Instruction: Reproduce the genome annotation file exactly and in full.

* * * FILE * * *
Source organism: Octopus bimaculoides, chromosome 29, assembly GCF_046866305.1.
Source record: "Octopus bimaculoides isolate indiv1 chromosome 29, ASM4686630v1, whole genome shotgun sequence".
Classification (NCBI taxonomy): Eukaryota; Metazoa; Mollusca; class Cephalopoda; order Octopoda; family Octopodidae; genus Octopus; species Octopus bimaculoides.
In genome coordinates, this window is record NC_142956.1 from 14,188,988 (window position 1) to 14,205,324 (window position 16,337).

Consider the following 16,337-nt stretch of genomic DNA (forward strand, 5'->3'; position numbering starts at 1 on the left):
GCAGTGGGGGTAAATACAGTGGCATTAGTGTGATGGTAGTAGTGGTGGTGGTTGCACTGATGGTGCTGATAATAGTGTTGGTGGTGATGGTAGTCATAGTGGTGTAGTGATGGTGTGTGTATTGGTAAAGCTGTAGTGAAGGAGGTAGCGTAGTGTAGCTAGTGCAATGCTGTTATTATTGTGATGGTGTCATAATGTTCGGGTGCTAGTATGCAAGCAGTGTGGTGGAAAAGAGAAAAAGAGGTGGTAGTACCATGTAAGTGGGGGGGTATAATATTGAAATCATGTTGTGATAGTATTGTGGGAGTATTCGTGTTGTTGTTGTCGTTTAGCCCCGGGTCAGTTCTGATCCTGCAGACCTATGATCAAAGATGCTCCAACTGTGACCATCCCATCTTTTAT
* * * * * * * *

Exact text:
Source organism: Octopus bimaculoides, chromosome 29, assembly GCF_046866305.1.
Source record: "Octopus bimaculoides isolate indiv1 chromosome 29, ASM4686630v1, whole genome shotgun sequence".
Classification (NCBI taxonomy): Eukaryota; Metazoa; Mollusca; class Cephalopoda; order Octopoda; family Octopodidae; genus Octopus; species Octopus bimaculoides.
In genome coordinates, this window is record NC_142956.1 from 14,188,988 (window position 1) to 14,205,324 (window position 16,337).

Consider the following 16,337-nt stretch of genomic DNA (forward strand, 5'->3'; position numbering starts at 1 on the left):
GCAGTGGGGGTAAATACAGTGGCATTAGTGTGATGGTAGTAGTGGTGGTGGTTGCACTGATGGTGCTGATAATAGTGTTGGTGGTGATGGTAGTCATAGTGGTGTAGTGATGGTGTGTGTATTGGTAAAGCTGTAGTGAAGGAGGTAGCGTAGTGTAGCTAGTGCAATGCTGTTATTATTGTGATGGTGTCATAATGTTCGGGTGCTAGTATGCAAGCAGTGTGGTGGAAAAGAGAAAAAGAGGTGGTAGTACCATGTAAGTGGGGGGGTATAATATTGAAATCATGTTGTGATAGTATTGTGGGAGTATTCGTGTTGTTGTTGTCGTTTAGCCCCGGGTCAGTTCTGATCCTGCAGACCTATGATCAAAGATGCTCCAACTGTGACCATCCCATCTTTTAT